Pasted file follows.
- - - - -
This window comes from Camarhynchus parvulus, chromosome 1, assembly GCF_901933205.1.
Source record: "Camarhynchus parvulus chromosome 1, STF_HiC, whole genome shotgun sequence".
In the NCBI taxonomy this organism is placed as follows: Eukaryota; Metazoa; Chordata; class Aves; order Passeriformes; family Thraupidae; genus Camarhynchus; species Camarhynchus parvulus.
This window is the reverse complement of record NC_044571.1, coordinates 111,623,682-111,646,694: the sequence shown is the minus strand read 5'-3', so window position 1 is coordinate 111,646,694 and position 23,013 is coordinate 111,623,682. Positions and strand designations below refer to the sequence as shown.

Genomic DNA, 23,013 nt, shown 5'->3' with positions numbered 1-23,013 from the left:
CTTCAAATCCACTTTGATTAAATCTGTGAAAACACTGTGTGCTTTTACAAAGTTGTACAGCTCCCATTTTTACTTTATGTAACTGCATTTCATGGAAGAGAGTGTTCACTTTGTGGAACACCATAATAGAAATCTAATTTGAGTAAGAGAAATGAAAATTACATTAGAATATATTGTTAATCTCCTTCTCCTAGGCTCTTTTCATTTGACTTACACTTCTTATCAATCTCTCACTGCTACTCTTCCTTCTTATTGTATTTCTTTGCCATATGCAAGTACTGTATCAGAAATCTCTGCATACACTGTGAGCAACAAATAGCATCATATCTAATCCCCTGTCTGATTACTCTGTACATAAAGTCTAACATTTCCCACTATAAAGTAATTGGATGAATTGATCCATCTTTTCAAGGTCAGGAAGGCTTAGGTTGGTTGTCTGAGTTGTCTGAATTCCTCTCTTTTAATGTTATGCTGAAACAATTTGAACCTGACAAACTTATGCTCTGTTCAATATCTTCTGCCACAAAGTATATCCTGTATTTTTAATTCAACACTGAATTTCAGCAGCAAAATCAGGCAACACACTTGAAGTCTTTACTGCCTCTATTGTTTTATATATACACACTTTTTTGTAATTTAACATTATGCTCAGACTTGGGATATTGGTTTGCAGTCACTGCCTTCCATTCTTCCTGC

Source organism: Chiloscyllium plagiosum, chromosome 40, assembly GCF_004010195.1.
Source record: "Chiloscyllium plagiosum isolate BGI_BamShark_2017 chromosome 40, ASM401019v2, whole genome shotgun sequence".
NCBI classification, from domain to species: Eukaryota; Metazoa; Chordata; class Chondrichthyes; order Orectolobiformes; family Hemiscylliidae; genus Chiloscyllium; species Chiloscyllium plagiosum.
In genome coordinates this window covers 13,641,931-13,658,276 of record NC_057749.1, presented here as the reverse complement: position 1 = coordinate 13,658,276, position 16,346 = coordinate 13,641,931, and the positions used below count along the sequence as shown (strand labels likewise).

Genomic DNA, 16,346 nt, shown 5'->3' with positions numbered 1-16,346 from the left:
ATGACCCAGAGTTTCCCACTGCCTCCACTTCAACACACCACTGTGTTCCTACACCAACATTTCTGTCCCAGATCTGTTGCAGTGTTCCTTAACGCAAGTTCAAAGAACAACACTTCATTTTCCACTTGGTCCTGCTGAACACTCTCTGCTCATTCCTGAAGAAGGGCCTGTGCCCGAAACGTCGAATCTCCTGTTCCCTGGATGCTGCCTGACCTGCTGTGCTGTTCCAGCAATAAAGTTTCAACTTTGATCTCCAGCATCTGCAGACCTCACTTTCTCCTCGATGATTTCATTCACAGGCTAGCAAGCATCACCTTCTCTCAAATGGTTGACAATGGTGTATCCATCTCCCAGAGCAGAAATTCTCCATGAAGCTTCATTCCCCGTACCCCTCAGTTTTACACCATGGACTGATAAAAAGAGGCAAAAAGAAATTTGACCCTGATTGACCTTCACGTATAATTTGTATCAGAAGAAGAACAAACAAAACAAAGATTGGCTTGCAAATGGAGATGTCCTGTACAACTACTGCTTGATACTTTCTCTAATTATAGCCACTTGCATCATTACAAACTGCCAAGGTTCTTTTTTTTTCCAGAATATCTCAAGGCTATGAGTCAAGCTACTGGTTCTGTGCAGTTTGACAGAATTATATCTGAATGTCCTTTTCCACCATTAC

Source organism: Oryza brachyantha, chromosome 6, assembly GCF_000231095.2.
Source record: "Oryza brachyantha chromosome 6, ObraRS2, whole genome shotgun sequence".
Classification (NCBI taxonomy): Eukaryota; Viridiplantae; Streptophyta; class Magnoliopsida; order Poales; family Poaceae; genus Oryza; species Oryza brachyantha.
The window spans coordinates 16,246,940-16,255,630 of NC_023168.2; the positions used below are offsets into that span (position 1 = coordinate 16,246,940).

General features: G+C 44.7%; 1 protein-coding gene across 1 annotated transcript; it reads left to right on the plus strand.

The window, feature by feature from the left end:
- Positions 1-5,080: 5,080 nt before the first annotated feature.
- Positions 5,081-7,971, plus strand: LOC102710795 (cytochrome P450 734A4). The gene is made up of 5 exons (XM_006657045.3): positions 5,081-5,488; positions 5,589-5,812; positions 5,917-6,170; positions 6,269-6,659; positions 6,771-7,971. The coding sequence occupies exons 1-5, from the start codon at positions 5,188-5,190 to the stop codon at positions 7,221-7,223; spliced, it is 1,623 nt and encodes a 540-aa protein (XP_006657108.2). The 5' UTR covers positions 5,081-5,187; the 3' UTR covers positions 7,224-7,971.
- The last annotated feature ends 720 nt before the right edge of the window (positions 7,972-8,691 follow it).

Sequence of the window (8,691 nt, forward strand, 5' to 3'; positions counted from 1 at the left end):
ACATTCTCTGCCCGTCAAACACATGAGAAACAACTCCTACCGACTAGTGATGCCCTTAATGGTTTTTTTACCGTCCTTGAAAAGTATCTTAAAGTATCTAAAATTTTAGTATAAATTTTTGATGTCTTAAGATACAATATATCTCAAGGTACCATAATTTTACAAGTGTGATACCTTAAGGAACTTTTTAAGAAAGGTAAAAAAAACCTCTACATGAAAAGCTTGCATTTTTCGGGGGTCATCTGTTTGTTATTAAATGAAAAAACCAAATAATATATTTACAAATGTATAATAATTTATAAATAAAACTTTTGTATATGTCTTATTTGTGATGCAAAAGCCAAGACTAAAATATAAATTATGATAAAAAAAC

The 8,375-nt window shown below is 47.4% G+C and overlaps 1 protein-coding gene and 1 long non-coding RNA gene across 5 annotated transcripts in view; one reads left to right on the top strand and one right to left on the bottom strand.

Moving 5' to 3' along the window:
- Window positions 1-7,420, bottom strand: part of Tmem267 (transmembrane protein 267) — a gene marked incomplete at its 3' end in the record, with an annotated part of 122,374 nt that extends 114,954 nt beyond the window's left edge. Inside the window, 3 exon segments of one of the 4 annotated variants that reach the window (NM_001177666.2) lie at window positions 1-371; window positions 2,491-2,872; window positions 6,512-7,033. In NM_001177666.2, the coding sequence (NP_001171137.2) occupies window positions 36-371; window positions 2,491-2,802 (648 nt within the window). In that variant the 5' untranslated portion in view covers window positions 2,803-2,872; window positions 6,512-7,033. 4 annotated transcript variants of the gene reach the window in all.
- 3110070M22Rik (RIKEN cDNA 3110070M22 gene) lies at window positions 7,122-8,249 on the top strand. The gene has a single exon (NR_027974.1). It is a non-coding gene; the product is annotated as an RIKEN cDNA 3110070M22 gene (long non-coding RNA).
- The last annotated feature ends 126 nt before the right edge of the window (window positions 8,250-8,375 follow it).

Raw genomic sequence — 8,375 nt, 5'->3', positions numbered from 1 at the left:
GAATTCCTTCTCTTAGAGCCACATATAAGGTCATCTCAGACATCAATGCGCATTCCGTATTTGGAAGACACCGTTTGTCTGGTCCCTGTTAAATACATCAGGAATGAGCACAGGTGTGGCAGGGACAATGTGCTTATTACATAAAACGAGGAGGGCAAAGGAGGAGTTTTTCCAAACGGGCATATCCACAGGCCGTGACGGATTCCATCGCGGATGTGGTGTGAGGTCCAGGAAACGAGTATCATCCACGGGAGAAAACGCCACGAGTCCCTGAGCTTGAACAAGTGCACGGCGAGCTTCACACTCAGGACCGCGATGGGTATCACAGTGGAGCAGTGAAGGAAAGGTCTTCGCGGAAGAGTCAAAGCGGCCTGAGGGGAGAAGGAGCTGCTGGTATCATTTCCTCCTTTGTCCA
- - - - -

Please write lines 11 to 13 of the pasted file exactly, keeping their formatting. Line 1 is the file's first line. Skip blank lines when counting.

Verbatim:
Genomic DNA, 16,346 nt, shown 5'->3' with positions numbered 1-16,346 from the left:
ATGACCCAGAGTTTCCCACTGCCTCCACTTCAACACACCACTGTGTTCCTACACCAACATTTCTGTCCCAGATCTGTTGCAGTGTTCCTTAACGCAAGTTCAAAGAACAACACTTCATTTTCCACTTGGTCCTGCTGAACACTCTCTGCTCATTCCTGAAGAAGGGCCTGTGCCCGAAACGTCGAATCTCCTGTTCCCTGGATGCTGCCTGACCTGCTGTGCTGTTCCAGCAATAAAGTTTCAACTTTGATCTCCAGCATCTGCAGACCTCACTTTCTCCTCGATGATTTCATTCACAGGCTAGCAAGCATCACCTTCTCTCAAATGGTTGACAATGGTGTATCCATCTCCCAGAGCAGAAATTCTCCATGAAGCTTCATTCCCCGTACCCCTCAGTTTTACACCATGGACTGATAAAAAGAGGCAAAAAGAAATTTGACCCTGATTGACCTTCACGTATAATTTGTATCAGAAGAAGAACAAACAAAACAAAGATTGGCTTGCAAATGGAGATGTCCTGTACAACTACTGCTTGATACTTTCTCTAATTATAGCCACTTGCATCATTACAAACTGCCAAGGTTCTTTTTTTTTCCAGAATATCTCAAGGCTATGAGTCAAGCTACTGGTTCTGTGCAGTTTGACAGAATTATATCTGAATGTCCTTTTCCACCATTAC

Source organism: Oryza brachyantha, chromosome 6, assembly GCF_000231095.2.